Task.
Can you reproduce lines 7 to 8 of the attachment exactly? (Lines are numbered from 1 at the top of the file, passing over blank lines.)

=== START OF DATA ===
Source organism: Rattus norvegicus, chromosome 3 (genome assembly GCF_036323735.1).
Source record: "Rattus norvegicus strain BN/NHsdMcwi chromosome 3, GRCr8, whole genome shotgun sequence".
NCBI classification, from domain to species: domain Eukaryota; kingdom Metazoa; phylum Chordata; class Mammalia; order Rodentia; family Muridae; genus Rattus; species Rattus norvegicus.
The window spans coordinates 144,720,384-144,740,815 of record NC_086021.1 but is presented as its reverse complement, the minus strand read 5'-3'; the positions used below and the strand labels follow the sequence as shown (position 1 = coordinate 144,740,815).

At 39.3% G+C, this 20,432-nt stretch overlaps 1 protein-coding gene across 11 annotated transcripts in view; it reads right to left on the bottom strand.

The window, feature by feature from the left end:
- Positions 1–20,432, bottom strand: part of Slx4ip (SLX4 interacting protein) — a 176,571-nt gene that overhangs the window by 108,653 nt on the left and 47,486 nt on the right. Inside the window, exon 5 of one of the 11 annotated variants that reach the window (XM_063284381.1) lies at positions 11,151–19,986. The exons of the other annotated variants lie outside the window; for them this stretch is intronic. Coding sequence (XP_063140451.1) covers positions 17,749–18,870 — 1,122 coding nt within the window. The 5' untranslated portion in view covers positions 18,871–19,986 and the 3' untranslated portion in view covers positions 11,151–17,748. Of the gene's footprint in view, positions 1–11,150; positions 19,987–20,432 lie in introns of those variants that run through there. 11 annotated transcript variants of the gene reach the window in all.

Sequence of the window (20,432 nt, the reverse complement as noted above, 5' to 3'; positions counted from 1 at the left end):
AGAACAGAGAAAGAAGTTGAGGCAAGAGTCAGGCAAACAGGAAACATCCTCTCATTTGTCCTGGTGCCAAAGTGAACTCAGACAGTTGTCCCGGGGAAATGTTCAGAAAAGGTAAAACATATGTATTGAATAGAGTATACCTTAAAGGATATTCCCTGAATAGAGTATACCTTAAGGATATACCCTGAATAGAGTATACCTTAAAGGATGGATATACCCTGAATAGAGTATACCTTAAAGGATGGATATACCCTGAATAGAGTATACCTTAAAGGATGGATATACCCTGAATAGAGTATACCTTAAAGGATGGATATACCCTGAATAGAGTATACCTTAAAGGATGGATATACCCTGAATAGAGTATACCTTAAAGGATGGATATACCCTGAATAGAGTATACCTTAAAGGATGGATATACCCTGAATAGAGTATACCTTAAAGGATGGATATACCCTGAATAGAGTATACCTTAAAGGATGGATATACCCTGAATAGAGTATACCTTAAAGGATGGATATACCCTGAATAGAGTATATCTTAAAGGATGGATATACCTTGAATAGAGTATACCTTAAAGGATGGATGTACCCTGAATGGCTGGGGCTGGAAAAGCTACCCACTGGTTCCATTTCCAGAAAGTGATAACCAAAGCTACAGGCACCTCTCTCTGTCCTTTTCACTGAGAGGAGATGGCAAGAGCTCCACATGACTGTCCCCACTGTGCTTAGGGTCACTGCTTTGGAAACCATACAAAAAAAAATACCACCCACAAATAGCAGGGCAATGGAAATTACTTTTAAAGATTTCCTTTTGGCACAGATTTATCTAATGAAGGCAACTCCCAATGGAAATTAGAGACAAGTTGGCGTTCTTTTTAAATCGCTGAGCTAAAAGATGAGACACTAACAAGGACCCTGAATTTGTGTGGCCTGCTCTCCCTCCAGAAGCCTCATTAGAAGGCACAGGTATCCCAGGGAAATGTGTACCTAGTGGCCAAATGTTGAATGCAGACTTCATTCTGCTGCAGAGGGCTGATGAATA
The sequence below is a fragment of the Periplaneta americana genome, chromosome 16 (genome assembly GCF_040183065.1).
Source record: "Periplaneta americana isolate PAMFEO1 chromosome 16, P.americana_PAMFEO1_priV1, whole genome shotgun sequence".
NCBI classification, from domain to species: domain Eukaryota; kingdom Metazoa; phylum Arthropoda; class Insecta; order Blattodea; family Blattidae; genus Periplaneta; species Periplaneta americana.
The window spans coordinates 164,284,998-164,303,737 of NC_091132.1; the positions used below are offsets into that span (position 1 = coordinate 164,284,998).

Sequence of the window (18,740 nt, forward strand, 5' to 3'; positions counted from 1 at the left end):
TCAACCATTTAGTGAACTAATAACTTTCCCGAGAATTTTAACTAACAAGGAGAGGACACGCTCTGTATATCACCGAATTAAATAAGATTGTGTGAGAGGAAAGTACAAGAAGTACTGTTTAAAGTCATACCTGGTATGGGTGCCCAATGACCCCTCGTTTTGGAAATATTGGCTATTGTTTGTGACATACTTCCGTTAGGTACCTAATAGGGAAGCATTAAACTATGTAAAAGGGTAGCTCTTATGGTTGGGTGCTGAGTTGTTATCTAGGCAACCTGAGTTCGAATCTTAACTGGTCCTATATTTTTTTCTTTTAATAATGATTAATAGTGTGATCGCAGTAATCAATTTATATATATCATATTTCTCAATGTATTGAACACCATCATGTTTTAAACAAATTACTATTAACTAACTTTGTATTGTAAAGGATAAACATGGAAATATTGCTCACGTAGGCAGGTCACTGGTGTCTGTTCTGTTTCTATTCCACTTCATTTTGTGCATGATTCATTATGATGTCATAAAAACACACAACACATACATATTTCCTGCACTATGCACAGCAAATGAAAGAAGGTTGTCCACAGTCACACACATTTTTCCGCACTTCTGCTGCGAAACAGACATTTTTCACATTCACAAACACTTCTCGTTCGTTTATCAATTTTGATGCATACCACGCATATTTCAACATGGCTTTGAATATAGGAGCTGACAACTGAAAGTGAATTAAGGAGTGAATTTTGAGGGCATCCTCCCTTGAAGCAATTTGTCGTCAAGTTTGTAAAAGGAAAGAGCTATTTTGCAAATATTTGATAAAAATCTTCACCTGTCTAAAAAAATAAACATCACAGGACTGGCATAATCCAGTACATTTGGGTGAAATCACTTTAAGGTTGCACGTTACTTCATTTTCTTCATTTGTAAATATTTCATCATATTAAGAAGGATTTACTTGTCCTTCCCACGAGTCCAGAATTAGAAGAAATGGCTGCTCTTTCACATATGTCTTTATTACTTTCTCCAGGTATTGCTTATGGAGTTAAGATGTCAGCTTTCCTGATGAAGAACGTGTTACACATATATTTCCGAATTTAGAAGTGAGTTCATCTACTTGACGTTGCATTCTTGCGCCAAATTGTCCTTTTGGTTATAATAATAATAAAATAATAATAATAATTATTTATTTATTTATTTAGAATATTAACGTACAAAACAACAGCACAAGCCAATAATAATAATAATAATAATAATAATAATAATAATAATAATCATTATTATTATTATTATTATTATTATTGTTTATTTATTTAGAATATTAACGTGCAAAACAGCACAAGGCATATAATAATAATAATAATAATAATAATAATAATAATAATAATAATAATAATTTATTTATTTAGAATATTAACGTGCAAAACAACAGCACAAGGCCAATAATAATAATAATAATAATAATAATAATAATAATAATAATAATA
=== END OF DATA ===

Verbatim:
- Positions 1–20,432, bottom strand: part of Slx4ip (SLX4 interacting protein) — a 176,571-nt gene that overhangs the window by 108,653 nt on the left and 47,486 nt on the right. Inside the window, exon 5 of one of the 11 annotated variants that reach the window (XM_063284381.1) lies at positions 11,151–19,986. The exons of the other annotated variants lie outside the window; for them this stretch is intronic. Coding sequence (XP_063140451.1) covers positions 17,749–18,870 — 1,122 coding nt within the window. The 5' untranslated portion in view covers positions 18,871–19,986 and the 3' untranslated portion in view covers positions 11,151–17,748. Of the gene's footprint in view, positions 1–11,150; positions 19,987–20,432 lie in introns of those variants that run through there. 11 annotated transcript variants of the gene reach the window in all.

Sequence of the window (20,432 nt, the reverse complement as noted above, 5' to 3'; positions counted from 1 at the left end):